Monday, December 29, 2008

In the Public Interest: Nobbys Headland (Whibayganba) and Nobbys Lighthouse (1857) at the entrance to the Hunter River, Newcastle NSW.

Dear friends
In the Public Interest: Nobbys Headland (Whibayganba) and Nobbys Lighthouse (1857) at the entrance to the Hunter River, Newcastle NSW.
Nobbys Headland should be a National Park and freely open to the public as are other lighthouse sites in NSW. It is of National significance and could be administered by the Parks Service or a Community Trust but must not be privatised. The recently built brick garage against the lighthouse must be removed and no new houses built.
Please write to:
Hon Peter Garrett AM MP Minister for the Environment, Heritage and the Arts, PO Box 6022
House of Representatives Parliament House Canberra ACT 2600
The Hon. Nathan Rees MP Premier of NSW, Parliament House, Sydney 2000

• Nobbys headland (Whibayganba) is Newcastle’s unique heritage landmark: It is the most widely recognised symbol of the City of Newcastle and an Aboriginal Dreaming Place of great significance.
• Nobbys was formerly an island. It was connected to the mainland by a convict built breakwater Macquarie Pier (1818 -1846) and is an integral part of the Heritage Listed Coal River Precinct (SHR1647).
• Newcastle’s Coal River Precinct is a cultural landscape of national significance and has Nobbys Headland (Whibayganba) at its focal point. Its landform, heritage places, relics, and buildings symbolise major events in Australia’s journey to nationhood: The discovery of winnable coal, the first coalmine in the southern hemisphere and Australia’s first export industry.
• The founding of Newcastle and the transition from convictism to free labour and from government industry to private enterprise.
• The establishment of the first coal fired beacon on the Australian coast and its replacement by the still operational Nobbys Lighthouse.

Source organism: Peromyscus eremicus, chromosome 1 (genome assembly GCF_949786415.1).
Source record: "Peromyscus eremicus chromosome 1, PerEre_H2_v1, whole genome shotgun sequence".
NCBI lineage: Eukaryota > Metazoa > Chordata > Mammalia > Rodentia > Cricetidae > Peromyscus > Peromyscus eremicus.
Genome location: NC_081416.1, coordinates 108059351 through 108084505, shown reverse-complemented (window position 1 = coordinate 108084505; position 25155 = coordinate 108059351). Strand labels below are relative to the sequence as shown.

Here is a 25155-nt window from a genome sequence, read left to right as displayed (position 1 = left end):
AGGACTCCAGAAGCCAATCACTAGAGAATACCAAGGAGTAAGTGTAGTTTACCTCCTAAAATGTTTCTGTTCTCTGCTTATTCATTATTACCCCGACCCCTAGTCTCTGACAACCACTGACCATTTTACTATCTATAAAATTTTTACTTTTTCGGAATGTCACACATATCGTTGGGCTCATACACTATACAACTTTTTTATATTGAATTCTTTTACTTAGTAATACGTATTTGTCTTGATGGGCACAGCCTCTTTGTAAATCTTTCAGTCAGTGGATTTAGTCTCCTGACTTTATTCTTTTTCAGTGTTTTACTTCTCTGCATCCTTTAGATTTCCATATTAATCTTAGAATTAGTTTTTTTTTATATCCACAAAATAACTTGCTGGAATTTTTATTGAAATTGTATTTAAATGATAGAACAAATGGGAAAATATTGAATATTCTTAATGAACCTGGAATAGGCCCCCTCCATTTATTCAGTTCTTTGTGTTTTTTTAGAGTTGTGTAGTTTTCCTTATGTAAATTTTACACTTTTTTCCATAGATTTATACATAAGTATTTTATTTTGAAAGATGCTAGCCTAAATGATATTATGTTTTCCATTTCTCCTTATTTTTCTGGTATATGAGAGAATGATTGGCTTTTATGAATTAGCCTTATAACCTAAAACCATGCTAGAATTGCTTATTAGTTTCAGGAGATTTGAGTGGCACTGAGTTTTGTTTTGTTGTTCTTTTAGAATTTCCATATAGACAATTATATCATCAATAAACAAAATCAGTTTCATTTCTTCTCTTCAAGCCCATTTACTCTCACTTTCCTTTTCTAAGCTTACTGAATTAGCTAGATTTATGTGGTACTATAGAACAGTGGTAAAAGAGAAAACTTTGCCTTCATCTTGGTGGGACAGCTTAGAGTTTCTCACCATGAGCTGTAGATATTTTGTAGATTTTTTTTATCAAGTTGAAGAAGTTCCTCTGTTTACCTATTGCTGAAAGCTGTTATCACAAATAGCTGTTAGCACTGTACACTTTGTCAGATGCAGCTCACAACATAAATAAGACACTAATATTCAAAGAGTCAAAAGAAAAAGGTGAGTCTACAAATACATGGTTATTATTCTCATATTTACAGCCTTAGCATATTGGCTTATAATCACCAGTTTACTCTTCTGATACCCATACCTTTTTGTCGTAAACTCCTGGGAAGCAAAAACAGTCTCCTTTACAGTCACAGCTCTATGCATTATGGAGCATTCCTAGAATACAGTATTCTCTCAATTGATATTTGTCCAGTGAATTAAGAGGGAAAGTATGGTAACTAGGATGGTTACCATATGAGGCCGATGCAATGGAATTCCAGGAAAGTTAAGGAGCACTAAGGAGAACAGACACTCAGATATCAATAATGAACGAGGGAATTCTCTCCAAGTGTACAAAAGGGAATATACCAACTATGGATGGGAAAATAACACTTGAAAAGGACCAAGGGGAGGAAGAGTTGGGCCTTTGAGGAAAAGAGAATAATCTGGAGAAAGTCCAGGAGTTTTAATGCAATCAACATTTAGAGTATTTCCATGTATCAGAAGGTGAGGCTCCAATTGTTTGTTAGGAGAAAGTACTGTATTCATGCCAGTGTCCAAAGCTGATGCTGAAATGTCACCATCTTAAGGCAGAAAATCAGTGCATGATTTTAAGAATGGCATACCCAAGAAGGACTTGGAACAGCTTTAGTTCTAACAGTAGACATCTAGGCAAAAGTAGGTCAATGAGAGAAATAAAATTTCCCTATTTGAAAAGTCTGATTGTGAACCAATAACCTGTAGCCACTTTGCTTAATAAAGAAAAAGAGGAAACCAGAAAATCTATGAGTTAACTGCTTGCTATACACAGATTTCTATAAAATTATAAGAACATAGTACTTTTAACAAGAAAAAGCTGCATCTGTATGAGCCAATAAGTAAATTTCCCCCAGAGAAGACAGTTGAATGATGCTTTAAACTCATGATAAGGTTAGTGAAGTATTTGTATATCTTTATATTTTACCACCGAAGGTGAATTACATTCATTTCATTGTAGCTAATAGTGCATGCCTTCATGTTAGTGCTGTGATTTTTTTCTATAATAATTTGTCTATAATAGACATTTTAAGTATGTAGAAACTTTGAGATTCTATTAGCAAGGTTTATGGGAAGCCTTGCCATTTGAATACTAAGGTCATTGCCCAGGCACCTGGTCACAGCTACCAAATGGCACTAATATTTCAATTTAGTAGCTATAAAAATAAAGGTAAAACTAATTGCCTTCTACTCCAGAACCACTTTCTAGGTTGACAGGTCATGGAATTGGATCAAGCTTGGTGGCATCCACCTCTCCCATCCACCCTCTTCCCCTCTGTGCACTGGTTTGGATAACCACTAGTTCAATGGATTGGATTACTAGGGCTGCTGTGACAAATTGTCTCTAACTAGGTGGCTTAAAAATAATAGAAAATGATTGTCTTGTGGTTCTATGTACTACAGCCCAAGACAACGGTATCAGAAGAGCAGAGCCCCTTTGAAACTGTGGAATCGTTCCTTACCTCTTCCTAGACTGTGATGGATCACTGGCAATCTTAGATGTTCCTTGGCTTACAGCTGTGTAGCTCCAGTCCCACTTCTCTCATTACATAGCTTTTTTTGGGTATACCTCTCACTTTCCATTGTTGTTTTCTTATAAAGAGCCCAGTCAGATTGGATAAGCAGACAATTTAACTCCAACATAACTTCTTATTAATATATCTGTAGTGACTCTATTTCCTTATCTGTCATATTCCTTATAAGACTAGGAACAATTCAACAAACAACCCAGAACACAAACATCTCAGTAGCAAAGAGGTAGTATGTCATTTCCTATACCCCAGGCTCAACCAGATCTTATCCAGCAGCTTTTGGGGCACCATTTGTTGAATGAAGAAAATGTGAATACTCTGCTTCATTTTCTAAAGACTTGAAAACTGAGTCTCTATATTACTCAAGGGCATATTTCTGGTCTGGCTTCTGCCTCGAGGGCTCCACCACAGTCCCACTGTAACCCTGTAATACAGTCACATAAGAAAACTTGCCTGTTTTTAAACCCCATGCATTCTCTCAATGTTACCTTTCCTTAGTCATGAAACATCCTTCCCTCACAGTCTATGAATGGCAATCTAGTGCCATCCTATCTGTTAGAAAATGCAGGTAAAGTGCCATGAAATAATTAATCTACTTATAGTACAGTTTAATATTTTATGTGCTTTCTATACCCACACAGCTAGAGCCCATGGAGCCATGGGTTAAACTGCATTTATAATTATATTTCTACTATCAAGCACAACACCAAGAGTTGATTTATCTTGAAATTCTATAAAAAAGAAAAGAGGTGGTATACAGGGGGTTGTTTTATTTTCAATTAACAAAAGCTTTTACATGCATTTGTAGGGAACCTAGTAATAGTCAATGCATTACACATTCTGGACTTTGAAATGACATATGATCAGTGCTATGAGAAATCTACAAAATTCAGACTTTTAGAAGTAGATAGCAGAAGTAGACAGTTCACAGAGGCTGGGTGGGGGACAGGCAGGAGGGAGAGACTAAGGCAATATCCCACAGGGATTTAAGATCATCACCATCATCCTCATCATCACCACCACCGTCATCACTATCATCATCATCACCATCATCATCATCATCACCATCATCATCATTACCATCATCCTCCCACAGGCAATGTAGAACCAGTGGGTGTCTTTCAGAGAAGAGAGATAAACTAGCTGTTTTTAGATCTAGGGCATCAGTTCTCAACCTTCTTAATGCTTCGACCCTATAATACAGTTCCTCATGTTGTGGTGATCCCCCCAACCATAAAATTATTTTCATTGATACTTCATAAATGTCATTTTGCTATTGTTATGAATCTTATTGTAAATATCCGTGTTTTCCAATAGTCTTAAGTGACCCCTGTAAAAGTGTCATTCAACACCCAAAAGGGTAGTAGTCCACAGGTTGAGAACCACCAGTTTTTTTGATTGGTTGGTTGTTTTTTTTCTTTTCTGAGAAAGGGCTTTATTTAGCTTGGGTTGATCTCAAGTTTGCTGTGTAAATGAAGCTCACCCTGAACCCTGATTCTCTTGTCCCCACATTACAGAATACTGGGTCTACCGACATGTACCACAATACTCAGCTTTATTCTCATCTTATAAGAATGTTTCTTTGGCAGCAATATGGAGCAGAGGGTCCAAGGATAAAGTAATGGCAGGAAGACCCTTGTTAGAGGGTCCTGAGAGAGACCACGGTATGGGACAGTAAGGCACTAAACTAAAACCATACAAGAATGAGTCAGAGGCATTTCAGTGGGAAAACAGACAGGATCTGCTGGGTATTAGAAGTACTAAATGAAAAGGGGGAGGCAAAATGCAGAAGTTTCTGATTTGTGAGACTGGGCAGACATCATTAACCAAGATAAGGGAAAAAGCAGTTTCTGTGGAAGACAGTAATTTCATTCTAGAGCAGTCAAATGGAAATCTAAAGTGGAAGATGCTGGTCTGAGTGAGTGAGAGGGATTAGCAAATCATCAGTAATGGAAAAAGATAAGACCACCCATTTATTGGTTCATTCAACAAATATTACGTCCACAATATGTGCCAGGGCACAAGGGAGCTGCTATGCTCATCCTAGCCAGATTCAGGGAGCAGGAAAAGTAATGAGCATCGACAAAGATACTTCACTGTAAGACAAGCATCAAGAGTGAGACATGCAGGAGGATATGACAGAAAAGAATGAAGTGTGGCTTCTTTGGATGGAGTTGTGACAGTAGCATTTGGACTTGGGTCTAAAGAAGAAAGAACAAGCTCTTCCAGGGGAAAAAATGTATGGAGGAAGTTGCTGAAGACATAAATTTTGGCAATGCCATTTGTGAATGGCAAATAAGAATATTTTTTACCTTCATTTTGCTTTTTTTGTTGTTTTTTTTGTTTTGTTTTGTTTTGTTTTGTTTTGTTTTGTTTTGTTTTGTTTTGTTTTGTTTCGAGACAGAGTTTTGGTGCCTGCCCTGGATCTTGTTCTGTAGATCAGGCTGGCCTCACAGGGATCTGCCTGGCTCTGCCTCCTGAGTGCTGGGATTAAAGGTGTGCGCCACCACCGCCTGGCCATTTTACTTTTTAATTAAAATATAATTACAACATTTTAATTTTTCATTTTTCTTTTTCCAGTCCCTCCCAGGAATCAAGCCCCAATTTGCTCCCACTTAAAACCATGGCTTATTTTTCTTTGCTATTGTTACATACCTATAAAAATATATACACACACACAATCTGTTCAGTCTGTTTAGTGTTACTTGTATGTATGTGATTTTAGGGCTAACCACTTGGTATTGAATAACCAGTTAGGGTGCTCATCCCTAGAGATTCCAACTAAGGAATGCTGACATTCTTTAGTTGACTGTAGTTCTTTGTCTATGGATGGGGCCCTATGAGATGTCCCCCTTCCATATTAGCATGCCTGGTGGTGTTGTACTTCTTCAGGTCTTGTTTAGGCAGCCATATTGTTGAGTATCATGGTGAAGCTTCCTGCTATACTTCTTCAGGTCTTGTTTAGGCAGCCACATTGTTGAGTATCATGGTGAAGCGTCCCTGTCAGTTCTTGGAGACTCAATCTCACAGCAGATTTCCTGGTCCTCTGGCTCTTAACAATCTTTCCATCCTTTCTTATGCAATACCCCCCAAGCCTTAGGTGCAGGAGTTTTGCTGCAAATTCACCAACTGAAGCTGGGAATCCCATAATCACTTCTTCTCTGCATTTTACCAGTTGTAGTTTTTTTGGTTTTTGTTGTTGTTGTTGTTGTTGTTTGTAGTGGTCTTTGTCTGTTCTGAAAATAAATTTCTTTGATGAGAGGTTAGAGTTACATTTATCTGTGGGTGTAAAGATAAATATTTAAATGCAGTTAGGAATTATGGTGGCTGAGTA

• The protection of the port with the construction of Macquarie Pier 1818 and the building of the fortifications at Fort Scratchley 1882.

Monday, November 24, 2008

Annual Meeting of the Hunter Regional Committee of the National Trust

The Annual meeting of the Hunter Regional Committee of the National Trust will be held at Tomago House on Sunday 7 December at 11 am. The guest speaker will be National Trust Board member , Ian Carroll. OAM.

He has a strong commitment to the preservation of Australia’s natural, built and cultural heritage, including our indigenous and ethnic heritage, and to the promotion of heritage values to governments and the community, including our younger and ethnic communities. He also has a strong interest in the governance, strategic management and risk management of not-for-profit organisations as essential factors in their ability to achieve their beneficial objectives.

National Trust members are welcome to attend. Lunch is able to be purchased at the House on the day. Other details contact Ann Hardy on 0438509139.

CONVICT LUMBER YARD


The Trust recently commented on a proposed development on the footprint of the Convict Lumber Yard historic site in Newcastle. The Convict Lumber Yard was an Australian Colonial workplace and today it remains relatively undisturbed in the urban port location of the Hunter River (previously known as Coal River). The historic site has strong associations with early European and convict occupation from 1814 and is representative of convictism in Australia. The lumberyard is considered to be rare in New South Wales as evidence of a convict industrial workplace. Recent archaeological investigations have confirmed relics associated with convict occupation on the lumberyard footprint and potentially these relics could be of National significance. The proposed new development would disturb these relics.

The Trust supports interpretation of the Convict Lumber Yard that reflects the cultural heritage of the site, its past use and open spaces. The historic site potentially may reveal through future historical archaeological and research much more about Australian convict work spaces, technologies and skills.